Pictures from Twitter and Facebook boonz

Pictures from Twitter and Facebook awa meech

Image from Dave Bean from the top of King Edward Park, looking north to the fires.

HELL ON EARTH A shot of the Port Stephens fires as seen from Newcastle’s Christ Church Cathedral. Photo by Mark Snelson

GROUNDED Firefighters battle the flames at Newcastle Airport.

FIRE: It’s the fourth anniversary of the catastrophic fires we had in our area, might bring it all back for some of the locals. Picture: Dylan St John

FIRE: It’s the fourth anniversary of the catastrophic fires we had in our area, might bring it all back for some of the locals. Picture: Dylan St John

FIRE: It’s the fourth anniversary of the catastrophic fires we had in our area, might bring it all back for some of the locals. Picture: Dylan St John

FIRE: It’s the fourth anniversary of the catastrophic fires we had in our area, might bring it all back for some of the locals. Picture: Dylan St John

FIRE: It’s the fourth anniversary of the catastrophic fires we had in our area, might bring it all back for some of the locals. Picture: Dylan St John

FIRE: It’s the fourth anniversary of the catastrophic fires we had in our area, might bring it all back for some of the locals. Picture: Dylan St John

FIRE: It’s the fourth anniversary of the catastrophic fires we had in our area, might bring it all back for some of the locals. Picture: Dylan St John

FIRES: October 2013. Picture: Max Mason-Hubers

FIRES: October 2013. Picture: Max Mason-Hubers

FIRES: October 2013. Picture: Max Mason-Hubers

FIRES: October 2013. Picture: Max Mason-Hubers

FIRES: October 2013. Picture: Max Mason-Hubers

FIRES: October 2013. Picture: Max Mason-Hubers

FIRES: October 2013. Picture: Max Mason-Hubers

FIRES: October 2013. Picture: Max Mason-Hubers

FIRES: October 2013. Picture: Max Mason-Hubers

FIRES: October 2013. Picture: Max Mason-Hubers

TweetFacebook The Hunter in flames 2013In October 2013 high fuel loads, coupled with warm, dry and windy weather provided the perfect conditions for a firestorm.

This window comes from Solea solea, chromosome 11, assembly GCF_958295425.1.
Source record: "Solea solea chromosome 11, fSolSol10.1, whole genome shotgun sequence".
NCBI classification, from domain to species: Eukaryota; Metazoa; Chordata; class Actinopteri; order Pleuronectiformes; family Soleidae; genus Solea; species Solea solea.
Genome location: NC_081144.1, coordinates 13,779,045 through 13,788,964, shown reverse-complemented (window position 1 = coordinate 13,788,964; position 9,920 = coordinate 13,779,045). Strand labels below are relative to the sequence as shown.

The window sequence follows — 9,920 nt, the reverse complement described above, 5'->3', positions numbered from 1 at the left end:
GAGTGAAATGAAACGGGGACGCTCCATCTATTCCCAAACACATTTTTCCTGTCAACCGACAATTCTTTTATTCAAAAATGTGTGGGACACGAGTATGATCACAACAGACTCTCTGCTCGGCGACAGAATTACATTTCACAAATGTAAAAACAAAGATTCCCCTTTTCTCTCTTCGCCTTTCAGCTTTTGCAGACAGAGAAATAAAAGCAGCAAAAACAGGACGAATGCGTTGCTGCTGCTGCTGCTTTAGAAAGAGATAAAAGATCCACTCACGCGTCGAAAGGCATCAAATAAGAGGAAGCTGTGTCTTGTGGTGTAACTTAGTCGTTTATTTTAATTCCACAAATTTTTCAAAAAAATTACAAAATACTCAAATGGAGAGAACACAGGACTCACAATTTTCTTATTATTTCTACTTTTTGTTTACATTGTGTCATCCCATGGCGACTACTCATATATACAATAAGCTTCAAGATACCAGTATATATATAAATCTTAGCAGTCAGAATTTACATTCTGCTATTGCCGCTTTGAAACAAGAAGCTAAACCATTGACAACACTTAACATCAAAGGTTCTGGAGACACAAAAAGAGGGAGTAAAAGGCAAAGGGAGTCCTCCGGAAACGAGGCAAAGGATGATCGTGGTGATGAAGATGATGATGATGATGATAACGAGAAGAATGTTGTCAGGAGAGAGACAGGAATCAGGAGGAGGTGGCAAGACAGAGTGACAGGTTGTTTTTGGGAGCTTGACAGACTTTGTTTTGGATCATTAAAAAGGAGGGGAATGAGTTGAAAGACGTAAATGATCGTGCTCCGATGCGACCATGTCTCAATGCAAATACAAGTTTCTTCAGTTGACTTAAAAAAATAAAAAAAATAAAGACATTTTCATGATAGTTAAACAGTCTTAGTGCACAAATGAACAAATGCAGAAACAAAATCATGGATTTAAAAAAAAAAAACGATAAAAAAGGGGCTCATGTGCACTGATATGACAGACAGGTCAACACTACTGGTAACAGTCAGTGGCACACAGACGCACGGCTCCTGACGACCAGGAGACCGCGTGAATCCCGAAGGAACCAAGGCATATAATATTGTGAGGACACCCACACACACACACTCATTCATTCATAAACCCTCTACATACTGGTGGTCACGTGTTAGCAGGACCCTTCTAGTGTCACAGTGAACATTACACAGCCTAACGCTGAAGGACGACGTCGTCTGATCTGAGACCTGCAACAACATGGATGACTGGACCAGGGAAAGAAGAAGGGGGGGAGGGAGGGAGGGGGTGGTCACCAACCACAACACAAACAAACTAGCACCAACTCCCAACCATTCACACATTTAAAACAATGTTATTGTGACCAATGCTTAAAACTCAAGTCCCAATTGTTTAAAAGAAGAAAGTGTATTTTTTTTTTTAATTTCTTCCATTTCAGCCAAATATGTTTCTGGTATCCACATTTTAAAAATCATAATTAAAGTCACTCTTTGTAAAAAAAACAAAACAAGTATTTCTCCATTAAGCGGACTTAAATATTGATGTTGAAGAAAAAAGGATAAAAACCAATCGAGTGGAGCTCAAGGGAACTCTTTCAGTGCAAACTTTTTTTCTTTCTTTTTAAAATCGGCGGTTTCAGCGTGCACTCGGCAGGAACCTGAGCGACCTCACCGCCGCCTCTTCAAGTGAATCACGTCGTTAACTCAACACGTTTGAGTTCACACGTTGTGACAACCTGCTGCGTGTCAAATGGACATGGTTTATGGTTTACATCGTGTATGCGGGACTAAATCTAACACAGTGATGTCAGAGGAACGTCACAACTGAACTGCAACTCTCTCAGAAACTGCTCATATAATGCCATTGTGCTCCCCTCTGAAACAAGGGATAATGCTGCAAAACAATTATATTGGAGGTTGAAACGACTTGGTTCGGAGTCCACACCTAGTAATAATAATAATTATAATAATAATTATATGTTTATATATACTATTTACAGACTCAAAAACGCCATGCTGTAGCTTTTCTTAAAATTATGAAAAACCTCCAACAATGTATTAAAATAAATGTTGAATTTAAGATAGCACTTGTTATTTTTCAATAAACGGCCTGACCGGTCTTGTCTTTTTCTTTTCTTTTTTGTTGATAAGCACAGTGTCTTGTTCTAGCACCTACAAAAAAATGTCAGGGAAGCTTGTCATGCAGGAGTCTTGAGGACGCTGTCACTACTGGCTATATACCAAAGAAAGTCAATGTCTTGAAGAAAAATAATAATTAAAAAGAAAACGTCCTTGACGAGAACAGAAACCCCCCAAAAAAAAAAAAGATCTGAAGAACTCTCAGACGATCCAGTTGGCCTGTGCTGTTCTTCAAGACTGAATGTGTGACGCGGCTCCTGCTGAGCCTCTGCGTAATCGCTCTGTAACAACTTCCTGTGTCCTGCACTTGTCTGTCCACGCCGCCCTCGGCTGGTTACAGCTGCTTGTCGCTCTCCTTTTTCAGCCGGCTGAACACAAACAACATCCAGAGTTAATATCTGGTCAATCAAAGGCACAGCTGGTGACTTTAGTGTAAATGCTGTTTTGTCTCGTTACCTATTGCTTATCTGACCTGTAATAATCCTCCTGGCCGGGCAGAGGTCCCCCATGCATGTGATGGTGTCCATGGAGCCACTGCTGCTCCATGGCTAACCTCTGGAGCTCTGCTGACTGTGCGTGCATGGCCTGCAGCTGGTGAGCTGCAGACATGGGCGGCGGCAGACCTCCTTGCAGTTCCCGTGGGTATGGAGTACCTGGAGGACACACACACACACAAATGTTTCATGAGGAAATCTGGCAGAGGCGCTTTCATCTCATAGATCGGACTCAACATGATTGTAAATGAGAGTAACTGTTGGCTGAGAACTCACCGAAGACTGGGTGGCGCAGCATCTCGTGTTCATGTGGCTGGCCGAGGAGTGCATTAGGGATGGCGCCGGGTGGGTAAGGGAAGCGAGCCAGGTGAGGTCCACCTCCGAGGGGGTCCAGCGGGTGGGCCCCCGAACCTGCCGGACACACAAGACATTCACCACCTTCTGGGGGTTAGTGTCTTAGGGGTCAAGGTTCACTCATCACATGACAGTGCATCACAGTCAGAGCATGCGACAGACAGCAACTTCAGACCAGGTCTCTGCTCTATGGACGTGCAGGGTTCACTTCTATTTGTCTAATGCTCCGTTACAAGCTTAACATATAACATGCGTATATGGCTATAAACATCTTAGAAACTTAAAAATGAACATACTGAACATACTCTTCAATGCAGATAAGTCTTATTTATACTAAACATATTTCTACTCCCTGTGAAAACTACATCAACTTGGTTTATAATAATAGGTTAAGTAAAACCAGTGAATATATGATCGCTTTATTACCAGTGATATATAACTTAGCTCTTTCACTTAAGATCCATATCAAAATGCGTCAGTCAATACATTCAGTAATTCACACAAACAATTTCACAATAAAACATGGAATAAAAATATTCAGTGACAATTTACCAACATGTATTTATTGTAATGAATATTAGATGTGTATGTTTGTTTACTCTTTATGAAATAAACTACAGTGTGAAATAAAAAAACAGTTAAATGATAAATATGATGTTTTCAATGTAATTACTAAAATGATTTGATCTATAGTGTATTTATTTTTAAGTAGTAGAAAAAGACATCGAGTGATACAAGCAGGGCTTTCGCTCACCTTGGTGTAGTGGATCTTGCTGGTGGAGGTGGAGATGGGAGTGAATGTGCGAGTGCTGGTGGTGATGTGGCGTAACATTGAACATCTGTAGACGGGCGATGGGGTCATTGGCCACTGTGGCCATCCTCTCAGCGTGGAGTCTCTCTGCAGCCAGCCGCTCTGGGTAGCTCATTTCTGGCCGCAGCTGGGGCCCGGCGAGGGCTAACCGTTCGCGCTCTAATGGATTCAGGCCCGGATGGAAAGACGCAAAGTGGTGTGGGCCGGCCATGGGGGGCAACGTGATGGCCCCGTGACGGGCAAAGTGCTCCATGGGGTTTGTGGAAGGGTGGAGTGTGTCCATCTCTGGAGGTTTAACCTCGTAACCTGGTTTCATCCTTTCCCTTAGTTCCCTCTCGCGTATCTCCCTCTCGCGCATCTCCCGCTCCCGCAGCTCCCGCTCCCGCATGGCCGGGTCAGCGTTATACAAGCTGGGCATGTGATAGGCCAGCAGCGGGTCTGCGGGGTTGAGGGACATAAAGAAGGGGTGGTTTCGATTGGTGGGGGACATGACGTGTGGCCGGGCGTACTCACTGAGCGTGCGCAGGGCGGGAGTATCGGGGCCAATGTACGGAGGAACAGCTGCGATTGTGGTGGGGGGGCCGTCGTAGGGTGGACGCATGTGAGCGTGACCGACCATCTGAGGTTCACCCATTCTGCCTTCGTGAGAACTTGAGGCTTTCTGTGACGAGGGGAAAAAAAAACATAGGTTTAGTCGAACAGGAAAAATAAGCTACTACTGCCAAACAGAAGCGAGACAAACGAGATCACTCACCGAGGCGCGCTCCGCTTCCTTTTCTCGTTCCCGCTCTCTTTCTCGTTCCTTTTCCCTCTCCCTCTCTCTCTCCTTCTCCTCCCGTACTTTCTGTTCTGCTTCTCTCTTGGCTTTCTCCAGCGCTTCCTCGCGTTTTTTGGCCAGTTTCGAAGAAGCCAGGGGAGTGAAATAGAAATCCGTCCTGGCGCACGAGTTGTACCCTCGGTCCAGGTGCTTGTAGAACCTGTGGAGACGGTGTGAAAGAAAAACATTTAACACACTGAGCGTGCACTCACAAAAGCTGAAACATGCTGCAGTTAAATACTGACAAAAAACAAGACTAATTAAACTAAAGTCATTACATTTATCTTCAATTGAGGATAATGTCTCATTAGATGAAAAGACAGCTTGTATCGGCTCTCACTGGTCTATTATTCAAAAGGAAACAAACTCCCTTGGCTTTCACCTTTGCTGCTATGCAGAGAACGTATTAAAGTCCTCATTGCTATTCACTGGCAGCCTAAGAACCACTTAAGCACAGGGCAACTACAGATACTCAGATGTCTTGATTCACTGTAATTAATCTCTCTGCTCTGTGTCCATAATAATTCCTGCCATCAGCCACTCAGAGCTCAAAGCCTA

Bushfires raged across several locations in theHunterandCentral Coast. The skies turned orange and smoke was seen from most vantage points in the city. Fires ravaged more than 33,000 hectares in the region, but the inferno wasfelt across the state.

The NSW Premier Barry O’Farrelldeclared astate of emergencyon October 20.The fires were said to bethe worst in the state since the 1960s.

2013 REPORTS

Lake Macquarie homes under threatYOUR PHOTOS: The Hunter in flamesFiries prayfor respiteLake Munmorah bushfire tragedy as man dies defending homeThe burning investigation into whether the 2013 NSW infernos were deliberate

How to choose a paint colour that won’t go out of style

When a house looks tired and in need of an update, a lick of paint can be just what the interior designer ordered. Painting is a relatively inexpensive way to enhance a home’s appearance, as well as a straightforward job that many people can do themselves.
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But before getting busy with rollers and brushes, it’s important to give some serious thought to colour, lest you wind up with walls that date as soon as they dry (think: ’70s mustard or ’80s salmon tones).

So what are some house colours that are as safe as – well, houses? According to the experts, as boring as neutrals might initially sound, they’re often a good bet – though they too can be subject to trends and fads.

In general, white is a classic shade that’s perfect for showcasing works of art and blending into the background, allowing soft furnishings and decor to supply dashes of colour instead.

“White is obviously everyone’s favourite safe colour, but then there are different tones of white which can make things look dated,” says Meredith Lee, an interior designer who runs her own business, Meredith Lee Interior Design.

“In the ’90s there was a yellow-toned white that looks quite dated. Now it’s more grey-whites that are in.”

Sophie Carr, interior designer and founder of Studio Arrc, recommends a “crisp white”, particularly for ceilings, because “it always finishes off a room”.

“The greys stay classic as well,” she says. “If you do want to add depth to a room, bringing stone neutrals in is a nice way to do it.”

For those who feel white is just a shade too plain, Lee suggests a “neutral colour range”: paler, pastel versions of other colours.

“Every colour has a different value; it goes from the lighter ones down to the darker ones,” she explains. “Using the lighter ones can be safer.”

Carr says peach and nude tones can be a subtle way of introducing colour to a house, and tend to work well with a wide variety of furnishing schemes.

Wendy Rennie, colour and concept manager at Haymes Paint, says the company has a palette of whites and neutrals, as well as a variety of colour-based neutrals, that are popular with customers.

“We have a whole range called Natural Series, and they go from beautiful greys to some taupe colours,” she says. “The majority of people pick from that. The series has been created so that each colour has seven different strengths, going from light to dark tonally.

“For example, we’ve got Pale Mushroom, which starts with a nice bone white and goes into a really gorgeous green/grey tone.”